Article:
Organ donor recipients support each other
BARBARA Merrifield hooked herself up to a kidney dialysis machine four times a day for forty minutes every day for ten years before she received a kidney transplant in 2014.
She found it isolating when she came home after the transplant.
“Before my surgery I had so many people involved, social workers, phycologists and all the different health professionals involved in organ transplants,” Ms Merrifield said.
“When I returned home to Clunes there was nothing, it was like ‘you’re fixed now off you go’.”
That’s when her idea of setting up the Spare Parts Club took off.
Having to travel to Melbourne for all pre-transplant treatment, Ms Merrifield said the last thing she wanted to do was to keep going to the city for support.
The group started partially by accident, her granddaughter’s friend’s dad was also a kidney recipient and Ms Merrifield met a man who had a liver transplant while she was delivering meals on wheels.
“I realised I am not the only one, there’s are a few of us, so I thought it would be a good thing to get together for support,” Ms Merrifield said.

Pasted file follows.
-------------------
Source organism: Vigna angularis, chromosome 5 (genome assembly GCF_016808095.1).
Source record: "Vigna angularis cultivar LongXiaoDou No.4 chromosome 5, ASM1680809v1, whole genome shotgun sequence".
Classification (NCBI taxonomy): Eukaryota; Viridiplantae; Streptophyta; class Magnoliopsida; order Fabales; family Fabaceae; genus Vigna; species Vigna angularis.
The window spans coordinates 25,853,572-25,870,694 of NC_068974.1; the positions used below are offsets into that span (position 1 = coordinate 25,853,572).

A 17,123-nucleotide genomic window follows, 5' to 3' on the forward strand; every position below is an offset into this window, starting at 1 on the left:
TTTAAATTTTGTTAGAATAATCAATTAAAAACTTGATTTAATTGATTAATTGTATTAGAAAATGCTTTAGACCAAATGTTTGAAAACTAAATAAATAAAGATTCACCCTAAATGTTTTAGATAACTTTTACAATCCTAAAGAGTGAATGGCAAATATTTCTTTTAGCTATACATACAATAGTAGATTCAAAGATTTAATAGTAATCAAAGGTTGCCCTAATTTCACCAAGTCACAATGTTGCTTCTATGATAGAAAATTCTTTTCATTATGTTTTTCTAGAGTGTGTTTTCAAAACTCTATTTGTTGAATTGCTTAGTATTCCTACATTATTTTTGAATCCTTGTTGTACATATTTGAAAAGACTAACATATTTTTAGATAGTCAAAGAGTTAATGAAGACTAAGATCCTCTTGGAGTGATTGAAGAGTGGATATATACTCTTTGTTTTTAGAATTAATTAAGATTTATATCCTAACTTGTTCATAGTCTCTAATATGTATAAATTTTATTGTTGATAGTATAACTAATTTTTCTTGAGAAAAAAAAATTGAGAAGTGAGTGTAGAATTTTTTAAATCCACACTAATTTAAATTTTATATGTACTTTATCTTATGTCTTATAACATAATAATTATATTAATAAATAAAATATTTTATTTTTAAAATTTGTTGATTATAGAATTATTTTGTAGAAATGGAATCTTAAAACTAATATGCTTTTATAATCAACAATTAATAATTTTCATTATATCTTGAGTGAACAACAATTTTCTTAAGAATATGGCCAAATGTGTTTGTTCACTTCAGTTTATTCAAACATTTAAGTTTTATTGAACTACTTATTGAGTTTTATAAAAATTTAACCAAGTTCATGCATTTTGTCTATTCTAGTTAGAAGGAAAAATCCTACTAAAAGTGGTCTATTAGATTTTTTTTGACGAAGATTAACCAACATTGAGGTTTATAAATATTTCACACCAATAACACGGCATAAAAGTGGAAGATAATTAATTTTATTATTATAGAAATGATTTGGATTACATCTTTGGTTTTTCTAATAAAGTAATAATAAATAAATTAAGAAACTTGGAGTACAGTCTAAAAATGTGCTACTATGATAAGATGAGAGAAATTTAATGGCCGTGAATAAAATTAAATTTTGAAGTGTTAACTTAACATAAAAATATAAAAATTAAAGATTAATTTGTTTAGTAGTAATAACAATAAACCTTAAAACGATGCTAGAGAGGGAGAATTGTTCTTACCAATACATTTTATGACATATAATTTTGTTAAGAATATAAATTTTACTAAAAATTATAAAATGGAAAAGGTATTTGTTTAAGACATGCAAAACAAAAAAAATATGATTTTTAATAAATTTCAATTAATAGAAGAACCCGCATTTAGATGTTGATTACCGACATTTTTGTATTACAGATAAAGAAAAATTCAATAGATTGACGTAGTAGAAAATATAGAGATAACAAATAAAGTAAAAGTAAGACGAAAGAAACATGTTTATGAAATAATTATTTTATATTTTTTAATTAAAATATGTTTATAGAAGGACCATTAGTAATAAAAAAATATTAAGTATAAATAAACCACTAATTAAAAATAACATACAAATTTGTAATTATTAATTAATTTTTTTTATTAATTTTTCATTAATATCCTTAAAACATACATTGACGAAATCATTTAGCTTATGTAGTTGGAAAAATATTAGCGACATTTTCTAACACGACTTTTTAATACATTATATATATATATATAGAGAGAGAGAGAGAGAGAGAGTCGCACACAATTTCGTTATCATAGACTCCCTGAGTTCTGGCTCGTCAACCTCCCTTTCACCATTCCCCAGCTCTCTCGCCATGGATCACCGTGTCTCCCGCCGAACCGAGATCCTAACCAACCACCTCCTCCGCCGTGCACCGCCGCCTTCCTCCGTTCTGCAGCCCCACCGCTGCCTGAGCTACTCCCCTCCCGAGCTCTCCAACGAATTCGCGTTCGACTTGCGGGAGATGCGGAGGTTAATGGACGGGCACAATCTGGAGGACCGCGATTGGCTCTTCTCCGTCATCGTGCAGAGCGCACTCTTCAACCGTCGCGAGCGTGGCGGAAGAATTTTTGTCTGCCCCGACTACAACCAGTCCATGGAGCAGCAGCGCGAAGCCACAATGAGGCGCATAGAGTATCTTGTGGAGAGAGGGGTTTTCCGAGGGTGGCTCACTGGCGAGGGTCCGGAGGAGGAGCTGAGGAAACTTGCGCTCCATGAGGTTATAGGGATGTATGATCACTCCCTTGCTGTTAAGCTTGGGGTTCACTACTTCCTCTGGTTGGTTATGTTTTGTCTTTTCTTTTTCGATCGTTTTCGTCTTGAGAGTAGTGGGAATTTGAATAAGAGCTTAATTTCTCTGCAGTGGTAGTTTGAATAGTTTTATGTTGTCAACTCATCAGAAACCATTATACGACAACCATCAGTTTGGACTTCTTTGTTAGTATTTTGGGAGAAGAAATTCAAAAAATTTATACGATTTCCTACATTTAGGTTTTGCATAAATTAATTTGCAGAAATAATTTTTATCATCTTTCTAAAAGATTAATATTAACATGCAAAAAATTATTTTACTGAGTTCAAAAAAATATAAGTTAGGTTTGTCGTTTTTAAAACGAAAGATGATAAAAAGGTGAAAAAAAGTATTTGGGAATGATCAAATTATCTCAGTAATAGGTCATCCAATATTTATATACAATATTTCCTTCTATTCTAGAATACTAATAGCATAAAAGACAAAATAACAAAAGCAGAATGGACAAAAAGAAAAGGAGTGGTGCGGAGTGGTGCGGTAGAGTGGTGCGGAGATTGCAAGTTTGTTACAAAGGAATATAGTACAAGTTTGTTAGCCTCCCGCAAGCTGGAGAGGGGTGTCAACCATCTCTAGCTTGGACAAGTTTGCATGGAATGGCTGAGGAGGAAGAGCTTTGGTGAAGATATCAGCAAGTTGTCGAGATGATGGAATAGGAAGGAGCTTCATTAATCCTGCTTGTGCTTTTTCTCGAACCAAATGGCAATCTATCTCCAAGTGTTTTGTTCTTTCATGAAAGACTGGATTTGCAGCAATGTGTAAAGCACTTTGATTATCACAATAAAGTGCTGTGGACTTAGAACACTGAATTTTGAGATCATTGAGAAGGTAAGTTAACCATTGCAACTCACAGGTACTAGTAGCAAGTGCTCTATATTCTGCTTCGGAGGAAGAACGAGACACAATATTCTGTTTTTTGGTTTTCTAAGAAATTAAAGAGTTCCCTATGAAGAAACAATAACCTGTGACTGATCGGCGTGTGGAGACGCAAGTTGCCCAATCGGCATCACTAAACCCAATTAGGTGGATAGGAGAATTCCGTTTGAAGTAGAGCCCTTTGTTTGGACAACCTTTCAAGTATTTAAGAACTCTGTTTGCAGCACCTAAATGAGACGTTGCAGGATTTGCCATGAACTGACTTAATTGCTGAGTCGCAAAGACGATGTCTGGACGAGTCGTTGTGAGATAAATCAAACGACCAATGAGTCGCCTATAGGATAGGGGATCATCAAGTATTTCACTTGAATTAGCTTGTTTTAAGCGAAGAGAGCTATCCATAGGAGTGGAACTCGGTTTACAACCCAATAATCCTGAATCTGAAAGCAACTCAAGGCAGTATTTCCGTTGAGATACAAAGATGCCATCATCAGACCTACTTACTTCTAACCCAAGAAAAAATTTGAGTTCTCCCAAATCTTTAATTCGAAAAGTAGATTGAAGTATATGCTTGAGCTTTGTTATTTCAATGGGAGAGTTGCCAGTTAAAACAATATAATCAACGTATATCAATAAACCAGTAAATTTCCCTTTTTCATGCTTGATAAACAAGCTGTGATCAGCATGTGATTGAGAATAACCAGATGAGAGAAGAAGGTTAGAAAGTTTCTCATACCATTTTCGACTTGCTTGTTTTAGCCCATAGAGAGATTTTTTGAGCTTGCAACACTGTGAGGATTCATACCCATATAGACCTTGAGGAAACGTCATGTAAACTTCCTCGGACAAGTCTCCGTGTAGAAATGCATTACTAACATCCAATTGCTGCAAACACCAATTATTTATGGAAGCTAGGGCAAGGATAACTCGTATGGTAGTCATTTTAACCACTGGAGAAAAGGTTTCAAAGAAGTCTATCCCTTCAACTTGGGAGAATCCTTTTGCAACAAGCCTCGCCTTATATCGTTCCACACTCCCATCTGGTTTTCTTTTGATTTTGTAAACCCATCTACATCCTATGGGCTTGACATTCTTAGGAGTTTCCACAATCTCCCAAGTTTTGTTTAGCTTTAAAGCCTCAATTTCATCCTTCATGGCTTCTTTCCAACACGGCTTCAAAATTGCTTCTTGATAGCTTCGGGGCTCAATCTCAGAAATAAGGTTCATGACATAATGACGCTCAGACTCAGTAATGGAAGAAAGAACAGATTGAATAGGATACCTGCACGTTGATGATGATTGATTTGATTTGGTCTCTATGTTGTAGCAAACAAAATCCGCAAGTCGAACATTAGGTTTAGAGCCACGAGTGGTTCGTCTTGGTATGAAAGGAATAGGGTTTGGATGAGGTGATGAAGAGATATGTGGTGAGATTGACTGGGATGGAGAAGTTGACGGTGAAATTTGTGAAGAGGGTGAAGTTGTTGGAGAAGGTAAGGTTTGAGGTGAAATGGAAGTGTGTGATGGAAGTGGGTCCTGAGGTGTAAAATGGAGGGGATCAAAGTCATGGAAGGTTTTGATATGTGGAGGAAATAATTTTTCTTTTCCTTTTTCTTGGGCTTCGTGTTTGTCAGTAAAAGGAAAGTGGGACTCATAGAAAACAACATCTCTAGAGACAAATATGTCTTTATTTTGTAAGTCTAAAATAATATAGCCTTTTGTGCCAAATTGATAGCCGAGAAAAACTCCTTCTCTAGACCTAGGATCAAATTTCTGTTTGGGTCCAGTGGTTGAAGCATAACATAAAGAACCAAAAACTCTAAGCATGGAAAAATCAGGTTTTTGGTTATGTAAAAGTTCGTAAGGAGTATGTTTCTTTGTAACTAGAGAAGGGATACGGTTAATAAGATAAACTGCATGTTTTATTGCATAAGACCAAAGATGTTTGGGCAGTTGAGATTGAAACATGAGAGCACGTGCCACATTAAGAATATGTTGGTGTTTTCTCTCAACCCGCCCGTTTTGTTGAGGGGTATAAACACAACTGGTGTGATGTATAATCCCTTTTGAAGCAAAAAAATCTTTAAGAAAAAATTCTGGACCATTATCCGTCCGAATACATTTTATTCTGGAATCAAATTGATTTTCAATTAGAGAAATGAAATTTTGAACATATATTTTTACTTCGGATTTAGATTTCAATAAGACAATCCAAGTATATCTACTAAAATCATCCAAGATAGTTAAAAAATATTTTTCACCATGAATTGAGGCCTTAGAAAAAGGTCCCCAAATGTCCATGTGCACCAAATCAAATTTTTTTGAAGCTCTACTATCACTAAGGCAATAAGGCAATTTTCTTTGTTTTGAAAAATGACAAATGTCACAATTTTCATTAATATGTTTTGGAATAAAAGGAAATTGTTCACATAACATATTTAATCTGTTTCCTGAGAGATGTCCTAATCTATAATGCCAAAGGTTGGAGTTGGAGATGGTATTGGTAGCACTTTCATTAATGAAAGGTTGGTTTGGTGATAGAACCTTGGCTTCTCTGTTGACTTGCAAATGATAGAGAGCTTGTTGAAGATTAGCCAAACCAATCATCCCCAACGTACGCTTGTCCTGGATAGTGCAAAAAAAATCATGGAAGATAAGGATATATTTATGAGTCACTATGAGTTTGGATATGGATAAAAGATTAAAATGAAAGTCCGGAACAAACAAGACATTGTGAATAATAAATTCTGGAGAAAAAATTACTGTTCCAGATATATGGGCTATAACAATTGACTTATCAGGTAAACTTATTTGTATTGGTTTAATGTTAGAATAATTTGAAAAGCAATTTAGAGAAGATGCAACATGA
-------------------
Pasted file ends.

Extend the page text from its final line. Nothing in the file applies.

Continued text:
“Most of the group are organ recipients although I am helping a woman who is on the waiting list for a double lung transplant who lives in Creswick.
“There has been a bit of controversy over the name, but I look at is as a of bit humour away from the medical side of transplants.”
The Spare Parts Club members help each other not just at their monthly meetings, firm and caring friendships have been forged by some of those in the group.
Ms Merrifield said as a recipient it is also difficult to wrap your head around the fact that somebody died so you could live.
“In our spare parts group, we all relate to each other, it doesn’t matter what organ you receive, the ride is very similar, one which I describe as a roller coaster ride.”
After 10 years of dialysis Ms Merrifield had become almost homebound, finding it hard to rebuild her life after getting a new kidney.
It was a suggestion that she might like to consider volunteering which helped her recovery.
Ms Merrifield delivers meals on wheels, works at the community visitor’s scheme and she is 2IC for the Share the Dignity charity in the Grampians/Pyrenees area.
She also raises her granddaughter Tanika, who lives with her.
“Before transplant it is the role of the health professionals to make sure you are in the right frame of mind for the operation,” she said. “In my opinion I don’t think they realise the difficulties faced by organ recipients.
“All of a sudden you have freedom, more energy and choices which can be very bewildering.”
Ms Merrifield said she uses her spare time going on adventures with her granddaughter.
Sometimes it might be just going for a drive or chilling in bed and watching a movie together.
“We have great fun taking trips to local op-shops to feed my teapot collecting habit, at last count I had over two thousand,” she said.